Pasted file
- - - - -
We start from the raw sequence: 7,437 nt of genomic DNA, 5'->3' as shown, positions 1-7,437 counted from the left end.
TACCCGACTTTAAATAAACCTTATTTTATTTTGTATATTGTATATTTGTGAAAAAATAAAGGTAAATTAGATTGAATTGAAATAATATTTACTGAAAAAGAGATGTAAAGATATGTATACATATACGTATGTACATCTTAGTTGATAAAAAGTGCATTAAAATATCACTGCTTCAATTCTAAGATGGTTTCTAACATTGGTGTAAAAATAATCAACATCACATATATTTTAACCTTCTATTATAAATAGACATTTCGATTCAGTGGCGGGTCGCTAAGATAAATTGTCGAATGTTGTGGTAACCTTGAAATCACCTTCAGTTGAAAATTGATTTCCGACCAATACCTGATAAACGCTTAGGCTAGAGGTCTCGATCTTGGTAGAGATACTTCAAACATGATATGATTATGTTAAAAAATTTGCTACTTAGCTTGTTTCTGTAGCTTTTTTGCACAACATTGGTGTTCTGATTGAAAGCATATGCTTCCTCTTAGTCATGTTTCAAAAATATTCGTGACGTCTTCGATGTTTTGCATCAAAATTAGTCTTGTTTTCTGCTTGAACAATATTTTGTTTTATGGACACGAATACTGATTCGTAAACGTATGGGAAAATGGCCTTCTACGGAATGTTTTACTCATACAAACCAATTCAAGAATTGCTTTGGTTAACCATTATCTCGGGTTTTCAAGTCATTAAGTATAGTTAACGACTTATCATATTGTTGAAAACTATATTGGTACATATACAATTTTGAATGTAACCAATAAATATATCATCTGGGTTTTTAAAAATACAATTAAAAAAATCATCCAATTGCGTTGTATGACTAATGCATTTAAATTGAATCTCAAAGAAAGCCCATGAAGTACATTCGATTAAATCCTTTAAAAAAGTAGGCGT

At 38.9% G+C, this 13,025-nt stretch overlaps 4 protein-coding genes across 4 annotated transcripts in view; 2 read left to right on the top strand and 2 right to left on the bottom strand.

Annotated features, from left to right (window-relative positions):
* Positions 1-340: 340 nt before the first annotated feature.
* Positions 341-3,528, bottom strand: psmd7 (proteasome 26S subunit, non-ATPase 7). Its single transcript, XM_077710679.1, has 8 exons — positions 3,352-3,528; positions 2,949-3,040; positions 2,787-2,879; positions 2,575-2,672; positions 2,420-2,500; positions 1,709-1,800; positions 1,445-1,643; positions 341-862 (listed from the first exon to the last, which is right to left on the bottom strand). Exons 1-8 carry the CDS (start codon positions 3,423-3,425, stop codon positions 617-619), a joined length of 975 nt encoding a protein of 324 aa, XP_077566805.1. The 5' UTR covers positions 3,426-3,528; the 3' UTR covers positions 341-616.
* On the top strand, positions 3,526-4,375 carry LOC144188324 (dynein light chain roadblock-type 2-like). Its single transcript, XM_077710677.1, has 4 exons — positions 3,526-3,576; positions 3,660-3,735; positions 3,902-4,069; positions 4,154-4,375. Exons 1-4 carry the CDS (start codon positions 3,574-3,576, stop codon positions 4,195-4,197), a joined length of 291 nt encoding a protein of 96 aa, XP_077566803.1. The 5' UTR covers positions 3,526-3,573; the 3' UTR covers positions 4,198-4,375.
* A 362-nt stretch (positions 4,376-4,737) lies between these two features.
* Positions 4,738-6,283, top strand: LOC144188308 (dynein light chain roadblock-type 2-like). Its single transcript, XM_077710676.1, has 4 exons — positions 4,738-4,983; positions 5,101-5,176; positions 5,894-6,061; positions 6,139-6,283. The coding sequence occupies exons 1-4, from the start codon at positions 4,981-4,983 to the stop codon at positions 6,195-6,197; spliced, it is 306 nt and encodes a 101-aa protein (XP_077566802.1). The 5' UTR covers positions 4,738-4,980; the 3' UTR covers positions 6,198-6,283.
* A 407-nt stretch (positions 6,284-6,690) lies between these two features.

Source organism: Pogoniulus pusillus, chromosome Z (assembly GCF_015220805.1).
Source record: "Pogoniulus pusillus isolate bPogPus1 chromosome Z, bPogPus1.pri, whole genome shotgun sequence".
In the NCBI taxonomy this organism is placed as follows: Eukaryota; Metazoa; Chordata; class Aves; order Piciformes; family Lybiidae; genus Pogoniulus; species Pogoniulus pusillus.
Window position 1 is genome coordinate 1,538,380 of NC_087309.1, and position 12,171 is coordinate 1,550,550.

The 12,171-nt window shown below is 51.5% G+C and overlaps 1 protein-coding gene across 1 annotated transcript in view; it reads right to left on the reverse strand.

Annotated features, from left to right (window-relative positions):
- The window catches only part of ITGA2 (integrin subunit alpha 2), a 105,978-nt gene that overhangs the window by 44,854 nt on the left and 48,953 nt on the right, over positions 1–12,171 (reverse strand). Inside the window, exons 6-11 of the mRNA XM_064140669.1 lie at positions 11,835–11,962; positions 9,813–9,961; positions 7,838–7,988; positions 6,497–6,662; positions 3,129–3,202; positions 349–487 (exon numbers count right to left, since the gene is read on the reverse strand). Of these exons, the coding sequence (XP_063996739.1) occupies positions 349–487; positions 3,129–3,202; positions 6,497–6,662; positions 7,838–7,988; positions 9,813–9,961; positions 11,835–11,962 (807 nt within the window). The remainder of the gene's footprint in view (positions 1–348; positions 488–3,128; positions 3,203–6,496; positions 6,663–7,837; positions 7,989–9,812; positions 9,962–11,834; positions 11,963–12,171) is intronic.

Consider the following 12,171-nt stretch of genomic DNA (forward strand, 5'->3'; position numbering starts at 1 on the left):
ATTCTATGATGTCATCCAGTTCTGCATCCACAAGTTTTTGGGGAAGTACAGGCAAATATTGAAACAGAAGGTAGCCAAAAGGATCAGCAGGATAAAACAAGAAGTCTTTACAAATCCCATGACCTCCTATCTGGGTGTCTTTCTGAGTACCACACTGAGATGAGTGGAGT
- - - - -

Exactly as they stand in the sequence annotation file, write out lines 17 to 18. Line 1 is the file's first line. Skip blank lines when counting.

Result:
- The window catches only part of ITGA2 (integrin subunit alpha 2), a 105,978-nt gene that overhangs the window by 44,854 nt on the left and 48,953 nt on the right, over positions 1–12,171 (reverse strand). Inside the window, exons 6-11 of the mRNA XM_064140669.1 lie at positions 11,835–11,962; positions 9,813–9,961; positions 7,838–7,988; positions 6,497–6,662; positions 3,129–3,202; positions 349–487 (exon numbers count right to left, since the gene is read on the reverse strand). Of these exons, the coding sequence (XP_063996739.1) occupies positions 349–487; positions 3,129–3,202; positions 6,497–6,662; positions 7,838–7,988; positions 9,813–9,961; positions 11,835–11,962 (807 nt within the window). The remainder of the gene's footprint in view (positions 1–348; positions 488–3,128; positions 3,203–6,496; positions 6,663–7,837; positions 7,989–9,812; positions 9,962–11,834; positions 11,963–12,171) is intronic.

Consider the following 12,171-nt stretch of genomic DNA (forward strand, 5'->3'; position numbering starts at 1 on the left):